Following this pledge, the Federal Ministry of Employment, Workforce Development and Labour recently published a discussion paper on the topic, and announced that it will be conducting public consultations about flexible work arrangements, including flexibility around work schedules, hours of work, location or work, leaves, and rest … Continue Reading
When dealing with requests for accommodation, employee absenteeism and other medical circumstances, employers are routinely faced with the challenge of balancing employee privacy interests against the operational interests of the business when determining how much medical information and what kind of medical information employers can request. The analysis typically centres on the issue of what is reasonable in the circumstances, with diagnostic information being considered to be a clear delineation point as to what employers may request and not request. At the Canadian Senate in January, the question of the protection personal health information took on a new angle, centering … Continue Reading
The decision in Wilson v. Atomic Energy of Canada Limited, released by the Federal Court of Appeal (the “FCA”) on January 22, 2015, marks the end of a long-standing tug of war. The FCA held that non-unionized employees in the federal sector do not have a “right to a job” and that dismissal from employment on a without cause basis is not automatically an “unjust dismissal” under the Canada Labour Code (the “Code”).
Part III of the Code provides an adjudication process for non-unionized employees who claim that they have been unjustly dismissed from their employment. An … Continue Reading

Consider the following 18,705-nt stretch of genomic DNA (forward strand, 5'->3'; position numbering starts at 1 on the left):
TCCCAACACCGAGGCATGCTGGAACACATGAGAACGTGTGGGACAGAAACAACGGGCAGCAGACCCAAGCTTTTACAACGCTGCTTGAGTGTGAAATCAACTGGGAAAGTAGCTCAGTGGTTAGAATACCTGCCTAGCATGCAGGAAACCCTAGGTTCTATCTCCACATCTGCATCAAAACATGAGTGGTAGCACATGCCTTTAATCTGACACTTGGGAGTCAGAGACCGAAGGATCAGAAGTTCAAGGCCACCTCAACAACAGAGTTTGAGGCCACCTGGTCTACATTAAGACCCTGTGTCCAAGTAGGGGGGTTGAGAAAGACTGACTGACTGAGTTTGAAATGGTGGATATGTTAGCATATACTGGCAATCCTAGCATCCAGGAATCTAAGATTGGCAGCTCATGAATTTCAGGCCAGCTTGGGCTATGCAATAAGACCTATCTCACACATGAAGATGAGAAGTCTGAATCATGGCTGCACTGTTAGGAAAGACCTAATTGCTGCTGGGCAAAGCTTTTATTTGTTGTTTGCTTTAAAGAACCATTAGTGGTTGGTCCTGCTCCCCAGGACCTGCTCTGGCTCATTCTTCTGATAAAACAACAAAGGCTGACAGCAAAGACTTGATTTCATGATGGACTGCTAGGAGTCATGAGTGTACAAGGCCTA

On December 16, 2014, the Act to amend the Canada Labour Code (“Code”), the Parliamentary Employment and Staff Relations Act and the Public Sector Labour Relations Act (certification and revocation – bargaining agent), also referred to as the “Employees’ Voting Rights Act” received Royal Assent and became law. This new legislation significantly changes the rules for certifying and decertifying a union for federally regulated employers. Those changes essentially make it easier to decertify a union and harder to certify one.
The amendments to certification and decertification requirements bring the Code in line with the labour legislation in several … Continue Reading
The long-awaited proclamation of several important amendments to the Canada Labour Code (the Code), have finally been announced. On March 12, 2014, the Federal Government announced that April 1, 2014 will be the day that certain sections of the Jobs and Growth Act, 2012, will come into force. The Jobs and Growth Act, 2012, also known informally as Bill C-45, received Royal Assent in December 2012 as a means to implement parts of the 2012 Federal Budget.
Of particular note for employers in the federal jurisdiction is that the Bill C-45 amendments will establish precise time … Continue Reading